Councillors press for rethink on Children’s Centre cuts

Councillors in Bath and North East Somerset have pressed the Liberal Democrat-run authority to rethink a planned 38% cut in the budget for Children’s Centres.

At a meeting last Monday, 14th October, members of the Council’s Early Years, Children & Youth Policy Development & Scrutiny panel agreed to call upon the authority’s Liberal Democrat administration to seek alternative savings to reduce the level of cuts planned to Children’s Centre services and Early Years intervention.

During the meeting the panel heard from a number of members of the public, who expressed how important the work undertaken by Children’s Centres was to families across the area, and pleaded with the Council to think again over its currently proposed reductions.

A number of amendments to the panel’s recommendations proposed by Conservative councillors were adopted, including a warning that the Council’s current plans still left considerable uncertainty over what services will be provided at Children’s Centres in future, and who will be able to access them.

Members of the scrutiny panel ultimately agreed to recommend some changes to the way in which the Council’s Children’s Centres are operated, but asked that the Council reconsider the scale of budget cuts.

Conservative Children’s Services spokesman, Councillor Michael Evans, who sits on the Early Years, Children and Youth panel, said:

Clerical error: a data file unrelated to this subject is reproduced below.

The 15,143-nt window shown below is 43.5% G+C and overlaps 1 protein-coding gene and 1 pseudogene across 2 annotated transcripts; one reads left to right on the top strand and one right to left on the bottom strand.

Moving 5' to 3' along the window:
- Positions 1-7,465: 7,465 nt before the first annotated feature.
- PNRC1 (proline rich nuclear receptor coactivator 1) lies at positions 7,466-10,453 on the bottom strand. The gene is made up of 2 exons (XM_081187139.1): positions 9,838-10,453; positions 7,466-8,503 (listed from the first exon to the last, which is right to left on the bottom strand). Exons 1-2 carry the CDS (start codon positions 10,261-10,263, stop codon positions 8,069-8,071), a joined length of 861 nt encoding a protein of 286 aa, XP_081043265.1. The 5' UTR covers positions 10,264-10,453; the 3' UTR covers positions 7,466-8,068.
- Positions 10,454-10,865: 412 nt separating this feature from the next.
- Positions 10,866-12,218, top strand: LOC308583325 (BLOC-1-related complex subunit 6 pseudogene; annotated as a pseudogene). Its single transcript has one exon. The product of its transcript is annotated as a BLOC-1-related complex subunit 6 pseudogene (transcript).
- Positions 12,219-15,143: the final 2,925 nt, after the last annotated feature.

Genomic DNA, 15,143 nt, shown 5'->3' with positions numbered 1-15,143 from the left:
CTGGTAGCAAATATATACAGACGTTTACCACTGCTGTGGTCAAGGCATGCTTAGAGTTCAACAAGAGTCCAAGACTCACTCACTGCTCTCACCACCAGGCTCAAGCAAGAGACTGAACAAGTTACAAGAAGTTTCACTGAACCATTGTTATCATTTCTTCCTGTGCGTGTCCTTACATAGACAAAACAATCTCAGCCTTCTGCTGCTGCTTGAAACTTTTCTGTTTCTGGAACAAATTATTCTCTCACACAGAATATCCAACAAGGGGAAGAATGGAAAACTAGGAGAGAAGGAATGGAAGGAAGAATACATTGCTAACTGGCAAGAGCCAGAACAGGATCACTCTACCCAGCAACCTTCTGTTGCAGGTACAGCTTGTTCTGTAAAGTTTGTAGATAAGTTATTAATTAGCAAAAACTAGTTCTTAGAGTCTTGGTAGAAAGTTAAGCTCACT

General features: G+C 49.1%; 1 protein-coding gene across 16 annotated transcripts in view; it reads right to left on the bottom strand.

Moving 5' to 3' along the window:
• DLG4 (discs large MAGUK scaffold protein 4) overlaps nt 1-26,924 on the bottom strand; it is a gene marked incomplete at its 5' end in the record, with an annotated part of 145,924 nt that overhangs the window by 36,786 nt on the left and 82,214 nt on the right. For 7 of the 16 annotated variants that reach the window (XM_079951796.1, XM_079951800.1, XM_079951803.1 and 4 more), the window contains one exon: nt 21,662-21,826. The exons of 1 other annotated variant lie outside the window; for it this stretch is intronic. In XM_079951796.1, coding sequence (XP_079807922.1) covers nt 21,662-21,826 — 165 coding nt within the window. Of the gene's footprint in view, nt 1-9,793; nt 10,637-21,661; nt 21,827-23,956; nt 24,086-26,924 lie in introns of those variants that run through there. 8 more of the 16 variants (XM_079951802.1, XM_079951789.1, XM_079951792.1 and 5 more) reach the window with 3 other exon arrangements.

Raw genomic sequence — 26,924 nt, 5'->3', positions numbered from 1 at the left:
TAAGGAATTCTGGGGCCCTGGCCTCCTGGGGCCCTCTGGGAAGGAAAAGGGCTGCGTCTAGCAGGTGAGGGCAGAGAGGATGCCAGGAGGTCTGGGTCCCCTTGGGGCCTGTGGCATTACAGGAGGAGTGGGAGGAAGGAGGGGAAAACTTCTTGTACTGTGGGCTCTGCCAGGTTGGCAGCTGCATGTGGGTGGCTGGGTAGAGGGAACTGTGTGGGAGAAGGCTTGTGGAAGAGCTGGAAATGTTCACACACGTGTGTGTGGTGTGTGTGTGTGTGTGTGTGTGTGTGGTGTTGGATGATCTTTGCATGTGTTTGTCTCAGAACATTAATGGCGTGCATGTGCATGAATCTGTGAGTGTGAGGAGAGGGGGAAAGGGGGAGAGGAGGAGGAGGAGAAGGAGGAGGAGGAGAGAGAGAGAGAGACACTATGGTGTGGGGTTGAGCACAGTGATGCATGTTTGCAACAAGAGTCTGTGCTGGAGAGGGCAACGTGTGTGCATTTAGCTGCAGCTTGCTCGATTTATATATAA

“Families throughout the area are rightly deeply concerned about the scale of cuts to Children’s Centres currently planned by the Council.

“There are clearly some sensible savings which can be made through restructuring the service, including greater use of voluntary and other organisations as well as more partnership working with health services. But the huge budget cut of nearly 40% goes far beyond any reductions currently imposed by central government and will inevitably mean Children’s Centre services are seriously curtailed.

“Currently it is still not clear who will run all the Children’s Centres, what services will still be available, and who will actually be able to access them. It is not yet clear whether all services will only be targeted at those in greatest need, or whether some universal services will remain.

“Between now and the Council’s budget in February, B&NES needs to undertake some serious work to provide answers to all these questions and find savings to mitigate the currently planned cuts.”